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This document contains Bibiana Suaréz's responses to four of the eighteen questions posed to artists by the organizers of The Puerto Rican Equation, an exhibition marking the occasion of the 1898 invasion of Puerto Rico by the United States. Suarez chose to answer questions focused on the following topics: the nature of Puerto Rican ethnic identity and its role in her work; the most important issues facing Puerto Ricans in the twenty-first century; the effects of the differences between the experiences of Puerto Ricans who live in the United States and Puerto Ricans on the island; and whether art that intends to expand consciousness can affect change.


An edited version of this document was included in the form of a roundtable discussion in the exhibition catalog The Puerto Rican Equation, organized by Juan Sánchez and mounted at the Bertha and Karl Leubsdorf Art Gallery at Hunter College in New York City in 1998.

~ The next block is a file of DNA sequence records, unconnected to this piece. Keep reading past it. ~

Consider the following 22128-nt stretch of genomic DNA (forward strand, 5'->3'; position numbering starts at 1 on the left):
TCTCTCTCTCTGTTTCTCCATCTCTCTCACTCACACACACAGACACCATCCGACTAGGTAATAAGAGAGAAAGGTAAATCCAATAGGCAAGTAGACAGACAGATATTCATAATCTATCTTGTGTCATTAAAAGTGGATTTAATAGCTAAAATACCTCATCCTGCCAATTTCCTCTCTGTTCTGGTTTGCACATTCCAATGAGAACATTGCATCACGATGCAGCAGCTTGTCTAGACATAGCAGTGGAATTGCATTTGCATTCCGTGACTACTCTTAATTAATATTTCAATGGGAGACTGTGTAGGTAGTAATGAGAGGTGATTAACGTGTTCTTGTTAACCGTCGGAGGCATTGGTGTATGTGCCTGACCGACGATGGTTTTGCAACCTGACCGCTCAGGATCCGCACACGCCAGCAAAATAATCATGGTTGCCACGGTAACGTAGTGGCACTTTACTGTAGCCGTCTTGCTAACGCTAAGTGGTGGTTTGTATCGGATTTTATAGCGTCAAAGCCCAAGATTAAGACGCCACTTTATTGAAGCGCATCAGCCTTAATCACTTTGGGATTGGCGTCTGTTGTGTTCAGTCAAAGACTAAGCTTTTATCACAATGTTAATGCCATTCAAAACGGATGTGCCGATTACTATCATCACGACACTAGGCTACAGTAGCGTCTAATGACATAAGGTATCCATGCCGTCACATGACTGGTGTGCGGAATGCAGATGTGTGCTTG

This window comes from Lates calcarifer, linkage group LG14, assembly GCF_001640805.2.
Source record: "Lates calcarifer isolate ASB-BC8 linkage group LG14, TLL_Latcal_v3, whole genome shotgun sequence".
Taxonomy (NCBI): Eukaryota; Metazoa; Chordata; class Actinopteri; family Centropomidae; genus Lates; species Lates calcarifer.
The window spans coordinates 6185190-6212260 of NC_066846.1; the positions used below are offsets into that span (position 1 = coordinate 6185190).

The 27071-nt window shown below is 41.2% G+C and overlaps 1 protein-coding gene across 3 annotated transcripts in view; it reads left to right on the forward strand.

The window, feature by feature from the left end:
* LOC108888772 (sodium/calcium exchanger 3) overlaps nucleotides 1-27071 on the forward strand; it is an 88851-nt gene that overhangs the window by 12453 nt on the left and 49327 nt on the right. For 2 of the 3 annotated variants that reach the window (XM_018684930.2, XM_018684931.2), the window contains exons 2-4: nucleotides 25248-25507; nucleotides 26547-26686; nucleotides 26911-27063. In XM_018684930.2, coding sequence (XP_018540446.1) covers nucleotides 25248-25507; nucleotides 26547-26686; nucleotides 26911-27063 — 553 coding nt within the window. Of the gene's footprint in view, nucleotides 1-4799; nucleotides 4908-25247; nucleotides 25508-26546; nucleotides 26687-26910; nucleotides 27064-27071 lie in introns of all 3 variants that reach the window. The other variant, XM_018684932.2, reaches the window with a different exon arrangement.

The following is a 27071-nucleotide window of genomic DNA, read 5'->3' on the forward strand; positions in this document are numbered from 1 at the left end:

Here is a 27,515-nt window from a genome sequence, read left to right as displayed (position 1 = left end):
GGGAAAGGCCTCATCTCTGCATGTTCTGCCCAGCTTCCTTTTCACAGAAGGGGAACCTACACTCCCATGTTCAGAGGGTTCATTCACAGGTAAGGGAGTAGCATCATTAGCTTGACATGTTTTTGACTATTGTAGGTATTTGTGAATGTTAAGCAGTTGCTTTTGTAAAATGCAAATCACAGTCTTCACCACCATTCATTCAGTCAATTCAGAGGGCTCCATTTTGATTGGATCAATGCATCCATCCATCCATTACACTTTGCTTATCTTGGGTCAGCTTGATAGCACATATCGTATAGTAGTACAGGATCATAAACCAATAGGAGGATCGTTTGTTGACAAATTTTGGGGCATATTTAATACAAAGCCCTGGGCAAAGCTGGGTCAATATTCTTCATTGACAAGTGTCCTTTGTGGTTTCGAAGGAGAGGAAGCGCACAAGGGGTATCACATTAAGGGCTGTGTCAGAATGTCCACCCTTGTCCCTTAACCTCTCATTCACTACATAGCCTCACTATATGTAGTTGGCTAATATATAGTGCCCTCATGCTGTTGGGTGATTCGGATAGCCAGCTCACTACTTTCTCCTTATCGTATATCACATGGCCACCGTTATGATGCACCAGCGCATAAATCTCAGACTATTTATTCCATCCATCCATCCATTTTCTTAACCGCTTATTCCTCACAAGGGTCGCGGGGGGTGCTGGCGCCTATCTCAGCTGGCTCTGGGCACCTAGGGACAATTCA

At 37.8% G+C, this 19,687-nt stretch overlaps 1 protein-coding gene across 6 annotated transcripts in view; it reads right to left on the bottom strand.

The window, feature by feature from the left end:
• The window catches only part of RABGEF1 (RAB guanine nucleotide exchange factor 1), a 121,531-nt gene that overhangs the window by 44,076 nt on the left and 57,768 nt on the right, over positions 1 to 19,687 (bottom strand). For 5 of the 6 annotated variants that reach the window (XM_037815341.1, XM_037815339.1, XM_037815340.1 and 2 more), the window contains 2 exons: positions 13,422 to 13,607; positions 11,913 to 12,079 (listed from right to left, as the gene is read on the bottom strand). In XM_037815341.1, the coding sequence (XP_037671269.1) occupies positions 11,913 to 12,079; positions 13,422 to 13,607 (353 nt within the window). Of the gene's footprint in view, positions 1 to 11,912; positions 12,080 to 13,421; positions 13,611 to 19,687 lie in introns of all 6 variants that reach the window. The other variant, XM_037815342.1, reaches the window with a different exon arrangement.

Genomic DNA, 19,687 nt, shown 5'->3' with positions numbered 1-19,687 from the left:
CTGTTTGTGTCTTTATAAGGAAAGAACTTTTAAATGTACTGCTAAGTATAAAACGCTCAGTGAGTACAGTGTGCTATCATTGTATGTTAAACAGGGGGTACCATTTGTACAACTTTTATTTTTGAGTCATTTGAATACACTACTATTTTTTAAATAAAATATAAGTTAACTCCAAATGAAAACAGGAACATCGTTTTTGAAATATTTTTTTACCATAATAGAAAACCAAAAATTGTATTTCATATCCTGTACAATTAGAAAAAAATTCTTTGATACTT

The Puerto Rican-born artist Suarez has lived in Chicago since 1980, where she received a BFA and MFA from the School of the Art Institute of Chicago. She has exhibited widely in the United States and Puerto Rico and has written about bicultural identity, the politics of the colonial relationship of the United States and Puerto Rico, and contemporary art.

Victor Alejandro Sorell, Gabrielle Toth; Harper Montgomery, collaborator
Institute for Latino Studies, University of Notre Dame, South Bend, USA
Courtesy of the private archives of Bibiana Suaréz, Chicago, IL